20-40 mm of rain on the way over next few days for southern, central Manitoba
Potential for thunderstorms in southeast to bring up to 100 mm, province's hydrological forecast centre says
Soaked and soggy southern and central Manitoba are warming up, but those areas are also about to get hit with more rain.
Another 20 to 40 millimetres is expected over the next five days, beginning Friday night, according to the provincial hydrological forecast centre. Some localized areas could see up to 70 millimetres.
The province says there's still some general uncertainty over predicted amounts, but southeastern Manitoba is also facing possible thunderstorms that could bring a total of 100 mm of rain.
Manitoba's south, central and Interlake regions are still grappling with high water and flood scenarios following the spring melt, three significant spring storms and other subsequent rainfall.
Though water levels recently started dropping in the Interlake and elsewhere, the Whiteshell and surrounding parts of eastern Manitoba and northwestern Ontario continue to see rising waters. Evacuation orders remain in place in some areas.
The forecast suggests flows and levels on lakes in those areas and the Winnipeg River basin could be further impacted by the coming precipitation.
Area residents can keep up with changes in the hydrological forecast in the province's east through Manitoba Hydro's website, which is expected to be updated Friday.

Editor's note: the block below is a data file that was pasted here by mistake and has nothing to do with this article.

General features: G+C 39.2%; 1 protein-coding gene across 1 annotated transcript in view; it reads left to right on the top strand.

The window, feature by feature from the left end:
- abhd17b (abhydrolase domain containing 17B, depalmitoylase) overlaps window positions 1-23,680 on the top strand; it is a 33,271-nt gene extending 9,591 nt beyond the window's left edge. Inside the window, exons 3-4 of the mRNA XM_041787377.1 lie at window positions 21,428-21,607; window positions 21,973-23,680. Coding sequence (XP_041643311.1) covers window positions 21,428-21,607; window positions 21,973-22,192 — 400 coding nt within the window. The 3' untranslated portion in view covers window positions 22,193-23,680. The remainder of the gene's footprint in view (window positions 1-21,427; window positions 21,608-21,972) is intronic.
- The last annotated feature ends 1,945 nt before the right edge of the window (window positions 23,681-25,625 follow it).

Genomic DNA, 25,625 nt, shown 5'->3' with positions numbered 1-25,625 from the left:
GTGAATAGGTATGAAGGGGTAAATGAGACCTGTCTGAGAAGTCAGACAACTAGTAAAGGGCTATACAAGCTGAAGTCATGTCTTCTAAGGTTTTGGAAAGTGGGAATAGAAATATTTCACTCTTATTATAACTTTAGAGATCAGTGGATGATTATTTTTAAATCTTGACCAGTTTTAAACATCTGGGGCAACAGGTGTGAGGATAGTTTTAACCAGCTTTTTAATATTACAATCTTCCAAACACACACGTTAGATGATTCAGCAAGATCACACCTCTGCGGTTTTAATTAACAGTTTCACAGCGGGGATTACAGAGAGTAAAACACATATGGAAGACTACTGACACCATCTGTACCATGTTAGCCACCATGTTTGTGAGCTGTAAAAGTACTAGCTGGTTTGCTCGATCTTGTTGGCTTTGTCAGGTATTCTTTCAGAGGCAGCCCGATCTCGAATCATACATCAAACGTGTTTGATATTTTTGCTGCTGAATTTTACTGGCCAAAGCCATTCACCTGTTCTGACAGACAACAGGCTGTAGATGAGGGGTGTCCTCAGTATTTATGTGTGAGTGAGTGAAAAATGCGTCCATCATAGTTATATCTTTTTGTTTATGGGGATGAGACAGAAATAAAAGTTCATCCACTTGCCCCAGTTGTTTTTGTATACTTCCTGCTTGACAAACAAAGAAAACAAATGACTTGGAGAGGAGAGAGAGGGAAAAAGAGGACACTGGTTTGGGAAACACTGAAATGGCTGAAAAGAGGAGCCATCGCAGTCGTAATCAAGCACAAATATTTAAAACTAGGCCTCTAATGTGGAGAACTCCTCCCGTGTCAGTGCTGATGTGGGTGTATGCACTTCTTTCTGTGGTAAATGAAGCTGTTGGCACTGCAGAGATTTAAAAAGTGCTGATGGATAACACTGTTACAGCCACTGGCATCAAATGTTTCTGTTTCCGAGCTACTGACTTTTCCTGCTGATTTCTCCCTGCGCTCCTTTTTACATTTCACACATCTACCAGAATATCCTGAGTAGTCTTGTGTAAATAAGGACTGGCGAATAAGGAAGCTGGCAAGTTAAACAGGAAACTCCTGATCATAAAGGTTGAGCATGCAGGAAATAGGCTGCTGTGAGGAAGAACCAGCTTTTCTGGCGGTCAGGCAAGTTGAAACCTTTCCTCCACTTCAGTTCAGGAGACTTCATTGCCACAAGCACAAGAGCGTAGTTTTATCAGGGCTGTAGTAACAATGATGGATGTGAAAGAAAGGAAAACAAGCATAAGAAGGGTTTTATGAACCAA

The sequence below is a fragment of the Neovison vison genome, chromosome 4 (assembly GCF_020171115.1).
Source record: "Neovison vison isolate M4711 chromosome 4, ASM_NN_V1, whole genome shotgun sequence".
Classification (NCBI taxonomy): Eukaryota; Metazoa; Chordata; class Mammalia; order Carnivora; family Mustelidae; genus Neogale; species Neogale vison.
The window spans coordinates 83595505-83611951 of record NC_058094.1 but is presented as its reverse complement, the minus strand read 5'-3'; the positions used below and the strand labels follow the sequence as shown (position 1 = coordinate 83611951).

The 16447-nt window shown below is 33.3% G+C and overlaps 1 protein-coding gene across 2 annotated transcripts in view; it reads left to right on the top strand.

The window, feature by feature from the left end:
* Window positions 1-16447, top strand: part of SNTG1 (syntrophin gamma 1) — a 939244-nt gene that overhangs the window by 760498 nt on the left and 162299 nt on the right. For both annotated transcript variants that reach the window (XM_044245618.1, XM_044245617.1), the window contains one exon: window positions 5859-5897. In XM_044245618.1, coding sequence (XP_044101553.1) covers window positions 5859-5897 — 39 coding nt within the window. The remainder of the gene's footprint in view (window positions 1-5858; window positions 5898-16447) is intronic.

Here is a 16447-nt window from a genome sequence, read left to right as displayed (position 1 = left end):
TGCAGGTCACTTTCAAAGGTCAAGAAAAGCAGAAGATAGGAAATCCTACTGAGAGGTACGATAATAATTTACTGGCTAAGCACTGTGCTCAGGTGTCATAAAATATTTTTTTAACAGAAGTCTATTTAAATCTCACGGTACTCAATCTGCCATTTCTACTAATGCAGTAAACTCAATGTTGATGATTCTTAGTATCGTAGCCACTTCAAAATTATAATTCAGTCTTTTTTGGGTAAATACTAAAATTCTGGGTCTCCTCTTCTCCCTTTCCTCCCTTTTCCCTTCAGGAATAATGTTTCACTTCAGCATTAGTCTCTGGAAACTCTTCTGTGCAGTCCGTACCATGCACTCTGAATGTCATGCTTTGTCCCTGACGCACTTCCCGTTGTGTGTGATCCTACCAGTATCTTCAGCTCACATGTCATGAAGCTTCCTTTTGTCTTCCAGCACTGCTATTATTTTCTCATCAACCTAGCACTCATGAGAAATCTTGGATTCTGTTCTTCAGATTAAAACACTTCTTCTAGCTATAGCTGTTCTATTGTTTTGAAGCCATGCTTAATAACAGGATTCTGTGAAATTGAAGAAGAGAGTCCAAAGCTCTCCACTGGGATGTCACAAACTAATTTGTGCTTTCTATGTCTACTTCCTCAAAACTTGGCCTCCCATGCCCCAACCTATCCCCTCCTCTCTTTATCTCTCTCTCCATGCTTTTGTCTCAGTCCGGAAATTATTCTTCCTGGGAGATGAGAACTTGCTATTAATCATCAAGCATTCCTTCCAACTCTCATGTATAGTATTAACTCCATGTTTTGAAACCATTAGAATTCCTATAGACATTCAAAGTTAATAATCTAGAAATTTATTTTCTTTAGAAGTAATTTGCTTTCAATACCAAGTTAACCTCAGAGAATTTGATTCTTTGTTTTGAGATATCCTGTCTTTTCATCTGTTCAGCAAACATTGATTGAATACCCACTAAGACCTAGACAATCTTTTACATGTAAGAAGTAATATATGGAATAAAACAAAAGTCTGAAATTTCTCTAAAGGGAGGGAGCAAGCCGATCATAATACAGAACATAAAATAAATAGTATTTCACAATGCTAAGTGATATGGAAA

The coming system could also raise levels in the upper Assiniboine River basin in Saskatchewan and western Manitoba. That could increase inflows into the Shellmouth Dam, the province says, which may also mean increased outflows from the dam.
As conditions have improved in parts of the Red River Valley, Highway 75 south of Morris is now open to traffic, the province said. However, the Highway 75 detour north of Morris will stay in effect until levels recede more.
Highway condition updates are available on the province's website.
Officials are also still monitoring dike and highway closures in the Red River Valley as water levels drop.
There are still 38 local states of emergency that are being actively monitored by provincial emergency measures officials, the province said. The same is true of affected First Nations communities.